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Paradises
Paradises by Iosi Havilio
Reviewed by Andrea Reece

Paradises by cult Argentinian author Iosi Havilio is the continuation of his earlier novel, Open Door, and tells the story of our narrator, a young, unnamed Argentinian woman.

The very first sentence in Paradises echoes the opening of Camus’s The Outsider. . .

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Two Crocodiles
Two Crocodiles by Fyodor Dostoevsky; Felisberto Hernández
Reviewed by Sara Shuman

This pearl from New Directions contains one short story from Russian literary master Fyodor Dostoevsky (translated by Constance Garnett) and one short story from Uruguayan forefather of magical realism Felisberto Hernández (translated by Esther Allen). Both pieces are entitled “The. . .

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Navidad & Matanza
Navidad & Matanza by Carlos Labbé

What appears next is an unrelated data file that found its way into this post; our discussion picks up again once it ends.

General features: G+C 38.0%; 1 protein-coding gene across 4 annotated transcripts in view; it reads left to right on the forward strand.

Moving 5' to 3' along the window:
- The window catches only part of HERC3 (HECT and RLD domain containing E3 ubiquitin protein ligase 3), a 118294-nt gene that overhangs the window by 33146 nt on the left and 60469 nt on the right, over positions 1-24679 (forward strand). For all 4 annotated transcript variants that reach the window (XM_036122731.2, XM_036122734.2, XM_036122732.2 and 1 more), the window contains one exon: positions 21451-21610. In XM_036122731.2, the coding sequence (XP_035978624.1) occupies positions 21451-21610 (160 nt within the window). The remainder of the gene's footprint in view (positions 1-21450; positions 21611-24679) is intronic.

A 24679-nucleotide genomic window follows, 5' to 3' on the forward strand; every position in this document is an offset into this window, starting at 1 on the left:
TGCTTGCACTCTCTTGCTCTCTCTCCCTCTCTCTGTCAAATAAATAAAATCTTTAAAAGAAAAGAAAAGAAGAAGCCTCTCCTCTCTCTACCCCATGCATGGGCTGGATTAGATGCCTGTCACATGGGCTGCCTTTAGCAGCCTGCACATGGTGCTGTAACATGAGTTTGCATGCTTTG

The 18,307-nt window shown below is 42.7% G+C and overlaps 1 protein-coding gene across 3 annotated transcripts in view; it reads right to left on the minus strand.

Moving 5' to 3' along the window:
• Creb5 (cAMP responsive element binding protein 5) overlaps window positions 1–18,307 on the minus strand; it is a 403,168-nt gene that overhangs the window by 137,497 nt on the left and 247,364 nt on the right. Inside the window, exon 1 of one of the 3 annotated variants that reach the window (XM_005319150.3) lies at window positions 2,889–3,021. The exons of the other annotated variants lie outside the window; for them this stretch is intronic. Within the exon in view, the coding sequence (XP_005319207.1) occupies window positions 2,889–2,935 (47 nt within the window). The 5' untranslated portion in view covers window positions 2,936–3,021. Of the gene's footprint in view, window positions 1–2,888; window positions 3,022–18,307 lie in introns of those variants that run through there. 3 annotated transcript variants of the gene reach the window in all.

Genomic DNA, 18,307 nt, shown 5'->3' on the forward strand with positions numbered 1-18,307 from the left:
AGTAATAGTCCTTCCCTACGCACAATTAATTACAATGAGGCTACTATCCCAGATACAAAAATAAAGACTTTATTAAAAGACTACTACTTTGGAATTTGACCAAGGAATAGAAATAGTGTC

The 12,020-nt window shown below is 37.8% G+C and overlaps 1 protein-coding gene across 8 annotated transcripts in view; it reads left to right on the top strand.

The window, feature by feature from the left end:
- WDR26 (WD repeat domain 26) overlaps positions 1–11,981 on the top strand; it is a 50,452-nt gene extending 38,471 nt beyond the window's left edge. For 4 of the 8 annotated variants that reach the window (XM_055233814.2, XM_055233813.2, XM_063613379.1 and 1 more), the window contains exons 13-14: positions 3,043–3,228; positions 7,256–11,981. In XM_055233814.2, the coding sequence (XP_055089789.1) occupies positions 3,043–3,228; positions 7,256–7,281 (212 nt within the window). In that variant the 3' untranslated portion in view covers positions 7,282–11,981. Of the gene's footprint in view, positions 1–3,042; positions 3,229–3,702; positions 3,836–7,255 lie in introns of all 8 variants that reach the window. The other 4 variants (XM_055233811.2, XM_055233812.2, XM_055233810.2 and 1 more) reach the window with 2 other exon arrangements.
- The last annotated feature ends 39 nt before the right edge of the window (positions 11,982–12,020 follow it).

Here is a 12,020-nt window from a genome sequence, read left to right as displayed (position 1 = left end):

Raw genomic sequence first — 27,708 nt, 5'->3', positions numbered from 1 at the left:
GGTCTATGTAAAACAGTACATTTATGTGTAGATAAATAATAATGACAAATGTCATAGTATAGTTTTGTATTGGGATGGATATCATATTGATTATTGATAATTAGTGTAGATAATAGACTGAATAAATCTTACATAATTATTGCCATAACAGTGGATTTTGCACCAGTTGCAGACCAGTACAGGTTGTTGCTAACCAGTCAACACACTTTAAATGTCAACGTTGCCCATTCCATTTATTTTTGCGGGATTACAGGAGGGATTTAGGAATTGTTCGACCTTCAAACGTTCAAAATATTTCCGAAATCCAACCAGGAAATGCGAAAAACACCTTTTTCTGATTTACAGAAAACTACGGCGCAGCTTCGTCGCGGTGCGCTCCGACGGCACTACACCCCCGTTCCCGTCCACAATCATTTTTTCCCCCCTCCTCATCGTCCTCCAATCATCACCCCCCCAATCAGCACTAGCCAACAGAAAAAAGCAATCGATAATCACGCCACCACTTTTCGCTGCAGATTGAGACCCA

Reviewed by J.T. Mahany

I’m talking about pathological individuals; six twisted people taking part in an unpredictable game.

Carlos Labbé’s Navidad & Matanza is the story of two missing children and the journalist trying to find them. Actually. it’s the story of a group of. . .

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Zbinden's Progress
Zbinden's Progress by Christoph Simon
Reviewed by Emily Davis

For Lukas Zbinden, walking is a way of life. At eighty-seven, he is still an avid walker and insists on going for walks outside as often as possible, rain or snow or shine. Now that he lives in an assisted. . .

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Commentary
Commentary by Marcelle Sauvageot
Reviewed by Peter Biello

Commentary is a book that defies simple categorization. Marcelle Sauvageot’s prose lives in the world of novel, memoir, and philosophical monologue as the narrator, a woman recuperating in a sanatorium, muses on the nature of love and examines her own. . .